State
North Carolina
Ditto on the Urubek recommendation. I purchased Whitmer's books and they provided material to study that was not covered in Urubeks class. Some of the basic math stuff. But if I had to choose only one it would be Urubeks class. Tough 7 days but if your serious about passing the first time it adequately covers the appraisal concepts and their application. It's the best I found. Well worth the money and it teaches too. I don't think the comp exam is one you can learn buzz words for and pass. No matter what one studies the exam will require you to know the concepts and their applications. I am glad the process is nearly over. During this process my work has suffered to a great extent just trying to get through the program. It has been as demanding as my masters degree.
 

hastalavista

Elite Member
Joined
May 16, 2005
Professional Status
Certified General Appraiser
State
California
Gary DeWesse, MAI, has a test prep course. I used it and passed all the modules the first time.
It was "uncanny" how well his test-prep questions matched what was in the exam. There was no question (or type of question) I saw in the exam that wasn't covered by his material.

Good luck!
 

reviewbe

Sophomore Member
Joined
Oct 4, 2016
Professional Status
Certified General Appraiser
State
California
I took it quite a few years ago, but what struck me was that, in addition to being a sort of math test, some of it was just common sense and application of basic appraisal principles. I recall spending a lot of time with calculations to get a cap rate to then apply to the question, when really the question could be solved by a basic understanding of how cap rates are put together, i.e., no math was actually needed. Doh!! Don't leave your common sense behind when you step into the testing room. But be ready for the math too.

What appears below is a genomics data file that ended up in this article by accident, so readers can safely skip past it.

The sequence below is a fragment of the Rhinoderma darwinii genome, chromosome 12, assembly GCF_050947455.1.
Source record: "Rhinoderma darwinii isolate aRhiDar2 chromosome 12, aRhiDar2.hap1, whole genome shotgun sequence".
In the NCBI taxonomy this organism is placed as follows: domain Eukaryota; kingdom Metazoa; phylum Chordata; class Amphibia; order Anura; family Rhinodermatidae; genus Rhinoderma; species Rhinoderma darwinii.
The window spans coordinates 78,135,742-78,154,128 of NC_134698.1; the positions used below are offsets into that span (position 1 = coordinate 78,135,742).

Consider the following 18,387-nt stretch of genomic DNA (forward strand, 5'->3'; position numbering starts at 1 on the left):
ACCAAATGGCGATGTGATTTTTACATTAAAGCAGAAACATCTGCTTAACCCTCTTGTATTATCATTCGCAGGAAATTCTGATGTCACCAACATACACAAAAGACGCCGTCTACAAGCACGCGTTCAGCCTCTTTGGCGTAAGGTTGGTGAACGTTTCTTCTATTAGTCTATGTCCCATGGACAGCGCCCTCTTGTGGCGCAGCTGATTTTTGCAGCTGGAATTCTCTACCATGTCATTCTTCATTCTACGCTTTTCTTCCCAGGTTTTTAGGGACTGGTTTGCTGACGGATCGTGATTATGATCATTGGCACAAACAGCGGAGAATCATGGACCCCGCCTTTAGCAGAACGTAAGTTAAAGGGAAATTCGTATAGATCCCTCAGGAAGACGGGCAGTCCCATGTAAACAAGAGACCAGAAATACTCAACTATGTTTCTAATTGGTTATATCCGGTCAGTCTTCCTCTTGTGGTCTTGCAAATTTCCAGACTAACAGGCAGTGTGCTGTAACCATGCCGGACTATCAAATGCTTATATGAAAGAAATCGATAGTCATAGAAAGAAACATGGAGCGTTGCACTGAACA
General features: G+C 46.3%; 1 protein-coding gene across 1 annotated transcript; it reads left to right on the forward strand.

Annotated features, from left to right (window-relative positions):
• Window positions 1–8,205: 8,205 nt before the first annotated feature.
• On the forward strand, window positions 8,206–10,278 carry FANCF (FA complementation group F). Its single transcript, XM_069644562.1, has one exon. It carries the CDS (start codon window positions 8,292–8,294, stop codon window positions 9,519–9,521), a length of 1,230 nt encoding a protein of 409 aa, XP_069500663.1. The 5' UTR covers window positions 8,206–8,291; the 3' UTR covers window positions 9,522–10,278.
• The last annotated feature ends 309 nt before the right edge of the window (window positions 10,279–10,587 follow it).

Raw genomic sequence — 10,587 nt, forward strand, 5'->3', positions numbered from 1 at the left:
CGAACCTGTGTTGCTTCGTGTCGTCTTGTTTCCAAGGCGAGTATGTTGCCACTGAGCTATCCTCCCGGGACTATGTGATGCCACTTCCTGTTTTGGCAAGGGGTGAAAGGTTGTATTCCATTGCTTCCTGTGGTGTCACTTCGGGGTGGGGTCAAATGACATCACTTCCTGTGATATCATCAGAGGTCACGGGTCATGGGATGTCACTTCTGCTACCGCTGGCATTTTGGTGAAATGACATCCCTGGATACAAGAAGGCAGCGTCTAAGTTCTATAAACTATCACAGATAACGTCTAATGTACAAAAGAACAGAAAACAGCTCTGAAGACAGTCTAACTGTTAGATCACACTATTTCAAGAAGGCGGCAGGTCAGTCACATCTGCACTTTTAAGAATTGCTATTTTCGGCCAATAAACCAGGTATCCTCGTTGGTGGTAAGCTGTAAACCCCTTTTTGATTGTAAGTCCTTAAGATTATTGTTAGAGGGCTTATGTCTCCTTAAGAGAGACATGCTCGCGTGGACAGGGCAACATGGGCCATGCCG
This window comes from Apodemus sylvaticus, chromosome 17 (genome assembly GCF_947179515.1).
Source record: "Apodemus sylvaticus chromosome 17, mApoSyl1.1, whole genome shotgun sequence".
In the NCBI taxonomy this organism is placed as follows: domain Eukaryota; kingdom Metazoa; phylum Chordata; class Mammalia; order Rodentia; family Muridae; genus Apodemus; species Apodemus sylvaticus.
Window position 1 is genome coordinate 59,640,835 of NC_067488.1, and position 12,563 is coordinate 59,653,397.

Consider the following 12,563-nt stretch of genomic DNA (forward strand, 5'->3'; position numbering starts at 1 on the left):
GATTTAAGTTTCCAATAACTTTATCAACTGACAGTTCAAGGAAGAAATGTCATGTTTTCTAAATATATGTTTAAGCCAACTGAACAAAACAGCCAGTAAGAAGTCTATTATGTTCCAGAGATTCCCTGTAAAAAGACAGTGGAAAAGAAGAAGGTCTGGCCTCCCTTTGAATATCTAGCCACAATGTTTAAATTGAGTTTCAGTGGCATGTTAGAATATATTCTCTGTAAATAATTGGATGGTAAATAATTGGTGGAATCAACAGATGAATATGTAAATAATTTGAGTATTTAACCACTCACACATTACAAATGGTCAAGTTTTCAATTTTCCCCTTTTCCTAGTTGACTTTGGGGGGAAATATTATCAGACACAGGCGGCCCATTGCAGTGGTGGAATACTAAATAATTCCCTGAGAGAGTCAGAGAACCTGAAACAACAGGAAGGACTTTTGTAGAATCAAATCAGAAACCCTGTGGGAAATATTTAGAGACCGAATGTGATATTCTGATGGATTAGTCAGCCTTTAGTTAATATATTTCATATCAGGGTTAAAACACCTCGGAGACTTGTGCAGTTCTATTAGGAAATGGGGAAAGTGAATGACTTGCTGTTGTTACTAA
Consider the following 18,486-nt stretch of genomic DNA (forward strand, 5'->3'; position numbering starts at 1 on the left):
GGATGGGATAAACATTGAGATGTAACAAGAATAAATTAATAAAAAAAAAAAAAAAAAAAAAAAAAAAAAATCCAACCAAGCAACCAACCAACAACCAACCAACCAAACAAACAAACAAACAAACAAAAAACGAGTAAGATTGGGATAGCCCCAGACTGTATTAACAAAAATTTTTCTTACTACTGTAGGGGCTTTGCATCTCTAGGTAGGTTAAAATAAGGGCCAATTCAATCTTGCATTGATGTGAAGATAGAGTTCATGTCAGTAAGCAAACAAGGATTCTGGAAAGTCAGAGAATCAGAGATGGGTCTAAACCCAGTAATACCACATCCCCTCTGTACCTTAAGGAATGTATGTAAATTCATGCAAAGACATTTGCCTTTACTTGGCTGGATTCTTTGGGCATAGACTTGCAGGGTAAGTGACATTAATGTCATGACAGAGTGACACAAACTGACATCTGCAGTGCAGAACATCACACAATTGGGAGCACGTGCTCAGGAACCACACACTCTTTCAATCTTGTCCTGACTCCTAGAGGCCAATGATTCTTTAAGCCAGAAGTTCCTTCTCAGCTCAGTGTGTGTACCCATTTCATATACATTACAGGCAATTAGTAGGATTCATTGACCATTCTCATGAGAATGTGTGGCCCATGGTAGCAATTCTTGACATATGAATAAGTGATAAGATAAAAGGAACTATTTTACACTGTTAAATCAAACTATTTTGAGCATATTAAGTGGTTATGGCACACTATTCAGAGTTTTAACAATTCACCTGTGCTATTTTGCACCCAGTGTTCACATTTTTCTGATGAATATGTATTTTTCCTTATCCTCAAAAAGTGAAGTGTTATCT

Gobears81

Senior Member
Joined
Nov 7, 2013
Professional Status
Certified General Appraiser
State
Illinois
I took it quite a few years ago, but what struck me was that, in addition to being a sort of math test, some of it was just common sense and application of basic appraisal principles. I recall spending a lot of time with calculations to get a cap rate to then apply to the question, when really the question could be solved by a basic understanding of how cap rates are put together, i.e., no math was actually needed. Doh!! Don't leave your common sense behind when you step into the testing room. But be ready for the math too.
I found the sales comparison approach module to be quite ambiguous and often with multiple right answers. Maybe I needed to take that common sense course again :) It was a surprise to hear that all four were passed-the income approach module was pretty easy and the other two were a challenge but doable. But the SCA module-that one had me nervous and pretty confident that I only got 3 of the 4.
 

Michael S

Senior Member
Joined
Mar 18, 2009
Professional Status
Certified General Appraiser
State
New Mexico
Just finished my last class this morning (challenge test for Advanced Concepts and Case Studies) so time to start studying for the comp exam in November. I'm generally very good with tests so I'm pretty confident. I hope I can find enough time to study though. Afterwards I'll either need to immediately get started on the capstone course (February class in Las Vegas with the pre-class portion starting mid-December) or pick a property for a demonstration report. One of my colleagues is recommending the latter as he said he was able to pass it a few years ago just by beefing up our typical format. I have a tendency to go a little overboard on my analysis and reports as is so it may not take that much more.